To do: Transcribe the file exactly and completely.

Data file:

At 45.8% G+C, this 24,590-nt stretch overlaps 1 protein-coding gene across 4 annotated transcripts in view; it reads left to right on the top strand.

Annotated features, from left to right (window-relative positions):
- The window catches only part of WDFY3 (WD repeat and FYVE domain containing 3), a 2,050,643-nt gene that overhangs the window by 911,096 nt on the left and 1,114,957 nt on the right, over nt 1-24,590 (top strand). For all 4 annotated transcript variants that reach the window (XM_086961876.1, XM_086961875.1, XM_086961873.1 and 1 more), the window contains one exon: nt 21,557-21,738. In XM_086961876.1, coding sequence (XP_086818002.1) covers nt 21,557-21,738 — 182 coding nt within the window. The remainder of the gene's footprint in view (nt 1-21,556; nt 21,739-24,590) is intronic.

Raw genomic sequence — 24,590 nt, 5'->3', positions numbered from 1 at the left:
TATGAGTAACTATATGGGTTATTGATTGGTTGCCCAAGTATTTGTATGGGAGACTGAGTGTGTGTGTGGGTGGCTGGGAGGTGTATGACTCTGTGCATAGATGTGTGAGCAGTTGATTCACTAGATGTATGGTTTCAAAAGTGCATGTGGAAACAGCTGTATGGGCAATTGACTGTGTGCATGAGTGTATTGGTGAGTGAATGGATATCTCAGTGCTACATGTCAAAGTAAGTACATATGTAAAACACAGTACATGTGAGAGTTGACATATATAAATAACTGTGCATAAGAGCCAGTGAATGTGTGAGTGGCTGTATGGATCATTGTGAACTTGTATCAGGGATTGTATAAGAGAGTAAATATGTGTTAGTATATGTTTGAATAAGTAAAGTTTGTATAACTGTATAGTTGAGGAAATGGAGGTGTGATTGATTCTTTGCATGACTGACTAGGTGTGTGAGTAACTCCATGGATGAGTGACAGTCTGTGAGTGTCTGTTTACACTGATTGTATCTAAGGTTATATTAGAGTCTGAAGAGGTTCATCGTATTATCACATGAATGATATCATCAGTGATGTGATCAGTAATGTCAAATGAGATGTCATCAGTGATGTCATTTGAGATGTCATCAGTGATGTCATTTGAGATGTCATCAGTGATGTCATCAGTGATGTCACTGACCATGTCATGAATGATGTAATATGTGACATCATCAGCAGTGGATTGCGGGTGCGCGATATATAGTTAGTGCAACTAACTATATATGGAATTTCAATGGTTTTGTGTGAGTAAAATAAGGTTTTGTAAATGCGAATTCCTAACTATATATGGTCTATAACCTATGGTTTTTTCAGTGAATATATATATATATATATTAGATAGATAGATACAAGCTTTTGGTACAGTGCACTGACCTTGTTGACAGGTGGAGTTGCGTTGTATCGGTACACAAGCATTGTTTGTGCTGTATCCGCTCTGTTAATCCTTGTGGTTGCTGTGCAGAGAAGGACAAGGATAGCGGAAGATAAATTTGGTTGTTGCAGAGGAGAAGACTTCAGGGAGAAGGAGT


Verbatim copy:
At 45.8% G+C, this 24,590-nt stretch overlaps 1 protein-coding gene across 4 annotated transcripts in view; it reads left to right on the top strand.

Annotated features, from left to right (window-relative positions):
- The window catches only part of WDFY3 (WD repeat and FYVE domain containing 3), a 2,050,643-nt gene that overhangs the window by 911,096 nt on the left and 1,114,957 nt on the right, over nt 1-24,590 (top strand). For all 4 annotated transcript variants that reach the window (XM_086961876.1, XM_086961875.1, XM_086961873.1 and 1 more), the window contains one exon: nt 21,557-21,738. In XM_086961876.1, coding sequence (XP_086818002.1) covers nt 21,557-21,738 — 182 coding nt within the window. The remainder of the gene's footprint in view (nt 1-21,556; nt 21,739-24,590) is intronic.

Raw genomic sequence — 24,590 nt, 5'->3', positions numbered from 1 at the left:
TATGAGTAACTATATGGGTTATTGATTGGTTGCCCAAGTATTTGTATGGGAGACTGAGTGTGTGTGTGGGTGGCTGGGAGGTGTATGACTCTGTGCATAGATGTGTGAGCAGTTGATTCACTAGATGTATGGTTTCAAAAGTGCATGTGGAAACAGCTGTATGGGCAATTGACTGTGTGCATGAGTGTATTGGTGAGTGAATGGATATCTCAGTGCTACATGTCAAAGTAAGTACATATGTAAAACACAGTACATGTGAGAGTTGACATATATAAATAACTGTGCATAAGAGCCAGTGAATGTGTGAGTGGCTGTATGGATCATTGTGAACTTGTATCAGGGATTGTATAAGAGAGTAAATATGTGTTAGTATATGTTTGAATAAGTAAAGTTTGTATAACTGTATAGTTGAGGAAATGGAGGTGTGATTGATTCTTTGCATGACTGACTAGGTGTGTGAGTAACTCCATGGATGAGTGACAGTCTGTGAGTGTCTGTTTACACTGATTGTATCTAAGGTTATATTAGAGTCTGAAGAGGTTCATCGTATTATCACATGAATGATATCATCAGTGATGTGATCAGTAATGTCAAATGAGATGTCATCAGTGATGTCATTTGAGATGTCATCAGTGATGTCATTTGAGATGTCATCAGTGATGTCATCAGTGATGTCACTGACCATGTCATGAATGATGTAATATGTGACATCATCAGCAGTGGATTGCGGGTGCGCGATATATAGTTAGTGCAACTAACTATATATGGAATTTCAATGGTTTTGTGTGAGTAAAATAAGGTTTTGTAAATGCGAATTCCTAACTATATATGGTCTATAACCTATGGTTTTTTCAGTGAATATATATATATATATATTAGATAGATAGATACAAGCTTTTGGTACAGTGCACTGACCTTGTTGACAGGTGGAGTTGCGTTGTATCGGTACACAAGCATTGTTTGTGCTGTATCCGCTCTGTTAATCCTTGTGGTTGCTGTGCAGAGAAGGACAAGGATAGCGGAAGATAAATTTGGTTGTTGCAGAGGAGAAGACTTCAGGGAGAAGGAGT